“We have, over the past few months, recovered some stolen items from businesses, which specialise in buying and selling second-hand electrical equipment and jewellery,” Mr. Baines said earlier this year.

    He wouldn’t name any of the stores involved and said, in many cases they might not even realise the property they are buying is hot.

    “We’ve started to see significant amounts in value turning up within those stores,” he said.

    In addition to the problem with jewellery being swiped, police noted that almost one quarter of the thefts reported in 2010 involved cell phones being taken.

    But whether many of these cases are truly thefts is another matter. “We believe that this is more to do with insurance payouts than genuine thefts,” Mr. Baines said. “Our research has shown that some reports of theft may in fact be false reports and those reports could, in turn, be inflating the crime numbers.

    “For example, if someone goes out for the night then reports later that their cell phone, diamond ring or jewellery is missing, they can’t claim on the items through their insurance unless they get a crime number.”

    The commissioner said police would be introducing new procedures in 2011 in how they deal with stolen property reports. Those incidents will be listed as lost property unless there is clear evidence that a theft has taken place, Mr. Baines said.

    Getting better?

    Although the figures released only involved the first four months of the year, it does appear most crimes in Cayman are doing down since the start of 2011.

    The country still continues to be plagued by a spate of robberies, however.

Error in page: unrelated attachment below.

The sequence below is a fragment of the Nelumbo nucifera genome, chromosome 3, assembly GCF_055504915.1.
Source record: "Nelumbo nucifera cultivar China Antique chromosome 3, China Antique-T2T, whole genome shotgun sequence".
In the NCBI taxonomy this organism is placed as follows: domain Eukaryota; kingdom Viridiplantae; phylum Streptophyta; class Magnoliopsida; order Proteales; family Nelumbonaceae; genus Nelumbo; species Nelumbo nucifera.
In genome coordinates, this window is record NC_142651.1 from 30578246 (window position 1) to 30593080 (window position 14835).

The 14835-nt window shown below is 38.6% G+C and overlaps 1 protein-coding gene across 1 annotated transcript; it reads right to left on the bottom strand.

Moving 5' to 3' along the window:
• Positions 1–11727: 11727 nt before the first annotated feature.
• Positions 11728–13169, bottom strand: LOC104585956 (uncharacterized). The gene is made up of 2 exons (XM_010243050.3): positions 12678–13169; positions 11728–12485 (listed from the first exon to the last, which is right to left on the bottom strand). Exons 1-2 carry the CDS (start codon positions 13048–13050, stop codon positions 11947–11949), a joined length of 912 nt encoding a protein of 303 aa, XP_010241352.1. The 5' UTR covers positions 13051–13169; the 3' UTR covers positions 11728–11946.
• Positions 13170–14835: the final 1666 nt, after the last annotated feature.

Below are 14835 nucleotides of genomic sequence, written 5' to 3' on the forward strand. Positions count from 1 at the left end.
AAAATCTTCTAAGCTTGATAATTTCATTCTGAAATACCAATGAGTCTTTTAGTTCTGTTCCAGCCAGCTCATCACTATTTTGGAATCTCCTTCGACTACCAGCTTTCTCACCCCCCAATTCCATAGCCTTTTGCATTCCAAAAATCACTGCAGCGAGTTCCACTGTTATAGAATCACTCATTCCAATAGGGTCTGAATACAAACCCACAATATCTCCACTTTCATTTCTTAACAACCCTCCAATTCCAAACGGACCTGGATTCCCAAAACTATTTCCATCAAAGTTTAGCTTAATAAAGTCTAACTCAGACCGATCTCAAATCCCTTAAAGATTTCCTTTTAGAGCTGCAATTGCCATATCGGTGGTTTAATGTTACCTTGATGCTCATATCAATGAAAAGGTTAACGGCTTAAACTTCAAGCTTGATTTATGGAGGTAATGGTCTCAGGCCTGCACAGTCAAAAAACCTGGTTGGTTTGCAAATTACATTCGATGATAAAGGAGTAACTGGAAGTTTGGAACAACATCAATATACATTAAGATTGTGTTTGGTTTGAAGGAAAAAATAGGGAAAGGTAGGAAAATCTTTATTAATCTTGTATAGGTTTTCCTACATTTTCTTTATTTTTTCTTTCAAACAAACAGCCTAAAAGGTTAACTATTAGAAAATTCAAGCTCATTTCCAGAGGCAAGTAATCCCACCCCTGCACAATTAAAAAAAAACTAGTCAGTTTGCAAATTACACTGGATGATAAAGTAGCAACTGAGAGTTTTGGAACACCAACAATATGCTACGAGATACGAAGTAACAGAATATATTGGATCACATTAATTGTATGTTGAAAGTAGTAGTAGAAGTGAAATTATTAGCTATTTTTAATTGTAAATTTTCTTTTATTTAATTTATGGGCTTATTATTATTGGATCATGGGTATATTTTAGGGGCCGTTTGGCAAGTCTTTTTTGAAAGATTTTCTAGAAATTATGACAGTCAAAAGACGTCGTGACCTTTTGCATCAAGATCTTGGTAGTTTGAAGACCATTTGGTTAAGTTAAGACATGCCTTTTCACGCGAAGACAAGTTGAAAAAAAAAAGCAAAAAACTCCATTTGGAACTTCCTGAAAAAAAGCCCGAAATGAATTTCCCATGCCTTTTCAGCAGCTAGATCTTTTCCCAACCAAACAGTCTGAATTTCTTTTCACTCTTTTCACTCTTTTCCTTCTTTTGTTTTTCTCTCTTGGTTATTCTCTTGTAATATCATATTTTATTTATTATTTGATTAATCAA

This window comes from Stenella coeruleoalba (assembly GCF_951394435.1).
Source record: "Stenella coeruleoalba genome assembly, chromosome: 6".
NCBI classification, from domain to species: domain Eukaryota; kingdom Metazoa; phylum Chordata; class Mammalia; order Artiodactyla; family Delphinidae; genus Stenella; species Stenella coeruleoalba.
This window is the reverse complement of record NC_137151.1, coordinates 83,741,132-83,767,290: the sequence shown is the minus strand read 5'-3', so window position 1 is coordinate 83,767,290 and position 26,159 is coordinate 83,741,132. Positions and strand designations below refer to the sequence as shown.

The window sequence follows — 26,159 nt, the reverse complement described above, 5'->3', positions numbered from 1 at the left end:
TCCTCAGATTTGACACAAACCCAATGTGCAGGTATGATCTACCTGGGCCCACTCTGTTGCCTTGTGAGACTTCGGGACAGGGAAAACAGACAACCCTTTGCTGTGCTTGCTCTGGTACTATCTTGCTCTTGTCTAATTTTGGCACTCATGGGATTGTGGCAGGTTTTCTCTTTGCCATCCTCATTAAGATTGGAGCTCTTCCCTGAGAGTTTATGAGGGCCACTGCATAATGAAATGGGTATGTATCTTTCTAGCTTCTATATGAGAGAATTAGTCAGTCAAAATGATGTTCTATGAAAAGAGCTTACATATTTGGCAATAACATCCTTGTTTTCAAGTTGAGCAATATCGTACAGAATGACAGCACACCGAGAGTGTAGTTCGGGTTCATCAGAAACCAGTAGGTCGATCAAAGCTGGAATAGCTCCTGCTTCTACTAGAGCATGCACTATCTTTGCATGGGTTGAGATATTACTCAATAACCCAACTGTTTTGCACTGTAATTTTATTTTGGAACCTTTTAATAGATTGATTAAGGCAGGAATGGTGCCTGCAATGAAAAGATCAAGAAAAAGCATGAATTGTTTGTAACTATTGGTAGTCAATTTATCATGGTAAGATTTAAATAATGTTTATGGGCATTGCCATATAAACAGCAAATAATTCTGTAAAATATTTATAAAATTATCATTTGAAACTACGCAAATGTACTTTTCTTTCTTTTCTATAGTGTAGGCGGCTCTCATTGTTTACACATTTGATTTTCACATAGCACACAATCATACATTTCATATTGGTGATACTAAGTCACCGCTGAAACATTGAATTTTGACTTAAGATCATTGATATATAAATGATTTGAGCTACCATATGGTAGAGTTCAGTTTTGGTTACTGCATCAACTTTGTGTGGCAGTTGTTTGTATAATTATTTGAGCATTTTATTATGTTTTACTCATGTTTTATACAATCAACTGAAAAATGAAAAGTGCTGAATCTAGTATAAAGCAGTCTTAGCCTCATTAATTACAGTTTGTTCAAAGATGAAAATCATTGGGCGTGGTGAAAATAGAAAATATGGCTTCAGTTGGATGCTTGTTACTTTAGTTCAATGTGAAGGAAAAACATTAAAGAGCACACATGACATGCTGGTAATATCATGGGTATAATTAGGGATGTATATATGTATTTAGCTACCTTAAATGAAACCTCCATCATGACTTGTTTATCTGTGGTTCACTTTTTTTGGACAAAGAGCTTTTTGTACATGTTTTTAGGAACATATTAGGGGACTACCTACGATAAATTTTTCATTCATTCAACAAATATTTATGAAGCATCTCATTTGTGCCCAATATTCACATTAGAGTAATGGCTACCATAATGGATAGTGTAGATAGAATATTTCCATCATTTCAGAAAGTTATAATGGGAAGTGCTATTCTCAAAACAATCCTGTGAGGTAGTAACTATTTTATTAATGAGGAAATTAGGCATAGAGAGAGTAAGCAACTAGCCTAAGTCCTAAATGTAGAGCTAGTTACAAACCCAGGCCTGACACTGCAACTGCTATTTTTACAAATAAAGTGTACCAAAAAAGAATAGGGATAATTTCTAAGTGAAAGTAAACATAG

The Caymanian Compass previously reported, and police crime statistics for the early part of 2011 confirmed, a massive jump in the number of robberies since the beginning of the year – there were 27 through a 30 April, according to police stats, compared to 12 for the first four months of 2010.

    Commissioner Baines has said there are many reasons for optimism, if the overall crime rate kept along the same trend in 2011.

    In the first four months of 2011, overall crime has fallen by 36 per cent and serious crime dropped by 27 per cent.

    Burglaries fell by 41 per cent during the four month period and aggravated burglaries fell by some 75 per cent, according to the figures.

    “These figures confirm that the Cayman Islands is still one of the safest Caribbean destinations to live [in], work and visit,” said RCIPS Commissioner David Baines. “In this four-month period there have been hundreds fewer victims of crime than in the same period last year.”

    Those figures are based on crime reports compiled by the RCIPS between 1 January, 2011, and 1 May, 2011, which are then compared to the same 
period of 2010.

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    Police guard the First Caribbean bank branch at Plaza Venezia after robbers hit the bank.
    Photo: Brent Fuller
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    3 COMMENTS

    1. The question #2: how many crimes were solved? if the same group of individuals commits most of robberies, solving those crimes would probably significantly reduce amount robbeires.